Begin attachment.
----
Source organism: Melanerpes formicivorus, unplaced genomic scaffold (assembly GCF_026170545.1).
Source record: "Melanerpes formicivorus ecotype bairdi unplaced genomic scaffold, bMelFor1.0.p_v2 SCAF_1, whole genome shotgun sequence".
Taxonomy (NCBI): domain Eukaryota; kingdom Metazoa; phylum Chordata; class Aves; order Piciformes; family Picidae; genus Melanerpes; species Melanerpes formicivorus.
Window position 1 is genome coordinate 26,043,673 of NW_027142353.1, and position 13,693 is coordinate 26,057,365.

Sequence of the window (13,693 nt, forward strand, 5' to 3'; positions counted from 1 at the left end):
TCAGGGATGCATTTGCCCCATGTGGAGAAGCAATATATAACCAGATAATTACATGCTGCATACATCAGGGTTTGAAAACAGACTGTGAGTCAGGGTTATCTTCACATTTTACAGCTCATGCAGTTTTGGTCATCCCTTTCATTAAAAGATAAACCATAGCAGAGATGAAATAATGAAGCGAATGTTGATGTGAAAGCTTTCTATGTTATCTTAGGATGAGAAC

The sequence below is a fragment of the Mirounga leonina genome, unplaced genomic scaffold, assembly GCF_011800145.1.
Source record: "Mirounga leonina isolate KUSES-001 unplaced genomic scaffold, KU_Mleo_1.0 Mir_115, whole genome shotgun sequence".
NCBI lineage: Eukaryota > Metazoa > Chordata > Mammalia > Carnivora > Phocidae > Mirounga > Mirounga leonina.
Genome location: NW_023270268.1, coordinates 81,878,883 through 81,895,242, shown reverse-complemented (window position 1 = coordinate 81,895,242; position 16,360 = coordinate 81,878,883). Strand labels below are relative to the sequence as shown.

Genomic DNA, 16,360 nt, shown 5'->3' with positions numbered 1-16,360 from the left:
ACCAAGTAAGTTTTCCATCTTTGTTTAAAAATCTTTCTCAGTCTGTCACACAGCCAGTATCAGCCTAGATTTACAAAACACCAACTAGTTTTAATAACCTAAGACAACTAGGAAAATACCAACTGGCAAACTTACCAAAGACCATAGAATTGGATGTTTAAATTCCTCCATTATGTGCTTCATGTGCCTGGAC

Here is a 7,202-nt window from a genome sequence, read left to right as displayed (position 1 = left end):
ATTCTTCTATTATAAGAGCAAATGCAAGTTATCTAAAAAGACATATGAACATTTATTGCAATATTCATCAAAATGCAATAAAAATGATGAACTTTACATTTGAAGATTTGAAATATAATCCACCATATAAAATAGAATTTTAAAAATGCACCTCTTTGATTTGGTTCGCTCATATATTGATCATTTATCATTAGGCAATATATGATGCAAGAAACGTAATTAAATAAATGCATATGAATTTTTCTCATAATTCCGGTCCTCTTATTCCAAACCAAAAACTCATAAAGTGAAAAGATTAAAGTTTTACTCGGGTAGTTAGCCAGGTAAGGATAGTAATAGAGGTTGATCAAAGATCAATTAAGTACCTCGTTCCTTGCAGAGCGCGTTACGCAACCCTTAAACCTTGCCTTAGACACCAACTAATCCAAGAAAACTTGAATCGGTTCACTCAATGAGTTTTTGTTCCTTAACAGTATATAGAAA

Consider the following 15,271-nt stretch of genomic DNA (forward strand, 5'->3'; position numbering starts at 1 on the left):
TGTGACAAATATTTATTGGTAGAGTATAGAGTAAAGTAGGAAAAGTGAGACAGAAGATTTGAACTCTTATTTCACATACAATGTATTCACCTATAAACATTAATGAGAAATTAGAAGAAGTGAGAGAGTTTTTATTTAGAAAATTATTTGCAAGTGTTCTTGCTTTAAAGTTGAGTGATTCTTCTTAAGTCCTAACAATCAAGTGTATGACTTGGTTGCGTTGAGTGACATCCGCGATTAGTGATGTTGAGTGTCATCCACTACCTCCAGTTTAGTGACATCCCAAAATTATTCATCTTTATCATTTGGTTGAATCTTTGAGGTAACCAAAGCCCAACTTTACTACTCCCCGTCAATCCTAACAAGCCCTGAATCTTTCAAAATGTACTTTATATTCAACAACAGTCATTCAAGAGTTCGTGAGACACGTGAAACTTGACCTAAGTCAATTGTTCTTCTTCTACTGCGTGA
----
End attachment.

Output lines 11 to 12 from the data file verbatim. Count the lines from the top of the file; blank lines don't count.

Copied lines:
Genomic DNA, 16,360 nt, shown 5'->3' with positions numbered 1-16,360 from the left:
ACCAAGTAAGTTTTCCATCTTTGTTTAAAAATCTTTCTCAGTCTGTCACACAGCCAGTATCAGCCTAGATTTACAAAACACCAACTAGTTTTAATAACCTAAGACAACTAGGAAAATACCAACTGGCAAACTTACCAAAGACCATAGAATTGGATGTTTAAATTCCTCCATTATGTGCTTCATGTGCCTGGAC